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Making Things Last - A Circular Economy Strategy for Scotland

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8. Recovering value from biological resources

8.1 Our ambition

We want Scotland to be recognised as an international leader in the efficient use of biological resources. While our primary focus is on reducing waste, we want an increasing proportion of biological wastes to be used for production of high value materials and chemicals, maximising environmental and economic benefits and replacing non-renewable chemical feedstocks. When high value uses have been exhausted, we want to see increased production of renewable fuels, heat, and fertilizer products.

8.2 Context

Industrial biotechnology is already viewed at a global and EU level as a key technology with real growth potential. By 2025, estimates of the value of the global market range from £150 billion to £360 billion[18].

Scotland's vibrant food & drink sector is a major user of biological resources and also produces significant quantities of biological waste and by-products which could potentially generate significant value. To support a more circular economy we need to retain the highest value in these resources.

Separate collection of organic waste enables extraction and recirculation of nutrients, through anaerobic digestion, composting or biorefining. It also avoids harmful greenhouse gas emissions and can generate energy. Household and commercial food waste collections have been driven by the Waste (Scotland) Regulations 2012. To realise the full value from biological resources, we also need to develop new technologies; explore new markets and stimulate demand; and collaborate through supply chains and across sectors.

The Scottish Industrial Biotechnology Development Group leads the delivery of Scotland's National Plan for Industrial Biotechnology. The Plan aims to increase turnover from £190 million to £900 million by 2025 through industry growth and development; use of the Industrial Biotechnology Innovation Centre (IBioIC); and development of key skills.

It also works through the Biorefinery Roadmap for Scotland[19], which aims to develop cost-effective technologies to convert sustainable feedstocks into high value chemicals, biofuels and other renewable products. It recognises that biorefining should not compete with food & feed supply chains, so coproducts, residues and wastes are priority feedstocks.

The Renewable Heat Incentive supports the creation of biogas and its use in the gas grid. Where biogas is used for purposes other than as a transport fuel, our preference is that it be used in heat-only or high quality combined heat and power schemes[20].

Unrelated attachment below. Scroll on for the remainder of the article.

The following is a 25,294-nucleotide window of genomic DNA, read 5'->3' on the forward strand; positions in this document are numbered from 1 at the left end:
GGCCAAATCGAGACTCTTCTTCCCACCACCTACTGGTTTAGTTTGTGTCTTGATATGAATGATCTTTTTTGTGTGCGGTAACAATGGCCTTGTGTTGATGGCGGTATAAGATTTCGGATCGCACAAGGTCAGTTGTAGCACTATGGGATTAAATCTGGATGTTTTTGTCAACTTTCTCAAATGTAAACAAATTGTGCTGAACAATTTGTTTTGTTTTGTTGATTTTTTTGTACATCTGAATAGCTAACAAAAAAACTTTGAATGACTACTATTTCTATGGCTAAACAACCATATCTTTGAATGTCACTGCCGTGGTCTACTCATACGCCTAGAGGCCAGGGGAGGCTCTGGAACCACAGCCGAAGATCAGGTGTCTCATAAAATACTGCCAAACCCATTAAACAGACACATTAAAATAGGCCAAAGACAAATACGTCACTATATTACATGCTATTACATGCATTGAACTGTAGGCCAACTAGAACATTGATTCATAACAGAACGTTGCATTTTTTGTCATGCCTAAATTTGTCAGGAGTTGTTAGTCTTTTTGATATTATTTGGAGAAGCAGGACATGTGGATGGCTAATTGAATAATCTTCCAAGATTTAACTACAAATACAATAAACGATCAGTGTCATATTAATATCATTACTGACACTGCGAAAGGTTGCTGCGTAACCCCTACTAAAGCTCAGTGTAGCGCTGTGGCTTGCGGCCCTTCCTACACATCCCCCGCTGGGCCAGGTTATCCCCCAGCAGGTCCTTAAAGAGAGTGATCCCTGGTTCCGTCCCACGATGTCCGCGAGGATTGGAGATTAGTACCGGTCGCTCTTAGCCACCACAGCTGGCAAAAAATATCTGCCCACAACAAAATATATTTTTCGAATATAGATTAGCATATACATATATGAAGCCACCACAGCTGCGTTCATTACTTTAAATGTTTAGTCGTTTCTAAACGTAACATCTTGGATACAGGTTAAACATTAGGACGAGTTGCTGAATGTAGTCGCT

Linked to the use of fertilizers and growing media, we have committed to supporting the phasing out of peat for horticultural use. Peatlands are important for biodiversity, water quality and reducing carbon emissions - and need to be well managed and protected. The National Peatland Plan[21] sets out Scotland's ambitions for protecting, managing and restoring our peatlands. Given that peat used for horticulture is sourced from many countries this commitment recognises Scotland's responsibility around what is a global challenge.

8.3 Our priorities

To improve awareness of circular economy opportunities, particularly higher value uses which also maximise environmental benefits, we will work with the IBioIC to help deliver the industry-led National Plan. This will include mapping bio-resources; investigating the potential for local biorefining hubs; and looking at how best to support investment in research, development and innovation to address technical barriers for the use of biological waste.

In parallel with our drive to reduce food waste, we want Scotland to become a leader in anaerobic digestion. We will work with the whole supply chain to investigate, pilot and implement improvements to improve the economics and environmental impact of the industry, including through enhancing the quality of digestate and compost; and utilising more of the heat produced by the facilities.

As part of our work on public procurement see Section 2 - Design, we will explore the scope to phase out the purchasing of non-renewable biological materials, such as peat, by the public sector. This will help stimulate demand for renewable fertilizer and soil conditioner products from anaerobic digestion and in vessel composting.

Horizon Proteins

There are important circular economy opportunities in the beer, whisky and fish sectors, and a report from Zero Waste Scotland valued the potential of these opportunities at £500 million to £803 million each year, through better utilisation of waste and byproducts.

Horizon Proteins is based at Heriot-Watt University and includes members from the School of Engineering and Physical Sciences and School of Life Sciences. Its vision is to transform under-used resources from food and drink industries, into higher value, sustainable, high-quality protein products. And it is not only about protein extraction. Horizon Proteins aims to address the issues associated with by-product inefficiencies within the food and drink industries by offering integrated solutions that add value, increase energy efficiency and reduce carbon emissions associated with by-product processing.

The team works closely with industry to translate academic research into a commercial reality and states that its unique Scottish solution is applicable worldwide.